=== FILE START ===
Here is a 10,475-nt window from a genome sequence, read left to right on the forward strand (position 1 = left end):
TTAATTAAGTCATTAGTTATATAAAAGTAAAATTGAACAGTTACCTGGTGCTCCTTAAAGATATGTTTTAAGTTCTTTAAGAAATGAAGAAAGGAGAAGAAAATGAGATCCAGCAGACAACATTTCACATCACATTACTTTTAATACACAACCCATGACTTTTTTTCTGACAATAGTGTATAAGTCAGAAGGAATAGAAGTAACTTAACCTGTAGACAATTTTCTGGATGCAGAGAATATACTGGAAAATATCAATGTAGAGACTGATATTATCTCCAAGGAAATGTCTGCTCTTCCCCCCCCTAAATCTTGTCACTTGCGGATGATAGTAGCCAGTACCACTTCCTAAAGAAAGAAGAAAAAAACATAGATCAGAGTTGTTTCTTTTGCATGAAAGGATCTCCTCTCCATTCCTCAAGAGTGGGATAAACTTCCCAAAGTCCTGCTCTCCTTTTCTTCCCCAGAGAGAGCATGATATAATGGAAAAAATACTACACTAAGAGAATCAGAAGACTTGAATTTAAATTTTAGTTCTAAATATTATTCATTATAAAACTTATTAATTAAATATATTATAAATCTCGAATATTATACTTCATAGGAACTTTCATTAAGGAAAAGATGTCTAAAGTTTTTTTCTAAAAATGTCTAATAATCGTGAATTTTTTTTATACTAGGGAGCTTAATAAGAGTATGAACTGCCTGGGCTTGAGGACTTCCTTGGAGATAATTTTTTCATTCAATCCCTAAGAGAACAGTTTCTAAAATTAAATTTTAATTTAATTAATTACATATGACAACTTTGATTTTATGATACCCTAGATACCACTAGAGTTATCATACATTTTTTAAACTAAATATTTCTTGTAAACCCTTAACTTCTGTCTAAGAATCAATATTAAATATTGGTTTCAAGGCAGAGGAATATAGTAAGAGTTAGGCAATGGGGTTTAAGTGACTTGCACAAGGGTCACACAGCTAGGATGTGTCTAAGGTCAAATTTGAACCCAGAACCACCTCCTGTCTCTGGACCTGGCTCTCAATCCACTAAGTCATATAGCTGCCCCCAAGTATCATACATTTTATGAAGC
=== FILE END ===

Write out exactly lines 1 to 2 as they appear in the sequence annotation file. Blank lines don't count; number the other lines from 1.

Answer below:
Here is a 10,475-nt window from a genome sequence, read left to right on the forward strand (position 1 = left end):
TTAATTAAGTCATTAGTTATATAAAAGTAAAATTGAACAGTTACCTGGTGCTCCTTAAAGATATGTTTTAAGTTCTTTAAGAAATGAAGAAAGGAGAAGAAAATGAGATCCAGCAGACAACATTTCACATCACATTACTTTTAATACACAACCCATGACTTTTTTTCTGACAATAGTGTATAAGTCAGAAGGAATAGAAGTAACTTAACCTGTAGACAATTTTCTGGATGCAGAGAATATACTGGAAAATATCAATGTAGAGACTGATATTATCTCCAAGGAAATGTCTGCTCTTCCCCCCCCTAAATCTTGTCACTTGCGGATGATAGTAGCCAGTACCACTTCCTAAAGAAAGAAGAAAAAAACATAGATCAGAGTTGTTTCTTTTGCATGAAAGGATCTCCTCTCCATTCCTCAAGAGTGGGATAAACTTCCCAAAGTCCTGCTCTCCTTTTCTTCCCCAGAGAGAGCATGATATAATGGAAAAAATACTACACTAAGAGAATCAGAAGACTTGAATTTAAATTTTAGTTCTAAATATTATTCATTATAAAACTTATTAATTAAATATATTATAAATCTCGAATATTATACTTCATAGGAACTTTCATTAAGGAAAAGATGTCTAAAGTTTTTTTCTAAAAATGTCTAATAATCGTGAATTTTTTTTATACTAGGGAGCTTAATAAGAGTATGAACTGCCTGGGCTTGAGGACTTCCTTGGAGATAATTTTTTCATTCAATCCCTAAGAGAACAGTTTCTAAAATTAAATTTTAATTTAATTAATTACATATGACAACTTTGATTTTATGATACCCTAGATACCACTAGAGTTATCATACATTTTTTAAACTAAATATTTCTTGTAAACCCTTAACTTCTGTCTAAGAATCAATATTAAATATTGGTTTCAAGGCAGAGGAATATAGTAAGAGTTAGGCAATGGGGTTTAAGTGACTTGCACAAGGGTCACACAGCTAGGATGTGTCTAAGGTCAAATTTGAACCCAGAACCACCTCCTGTCTCTGGACCTGGCTCTCAATCCACTAAGTCATATAGCTGCCCCCAAGTATCATACATTTTATGAAGC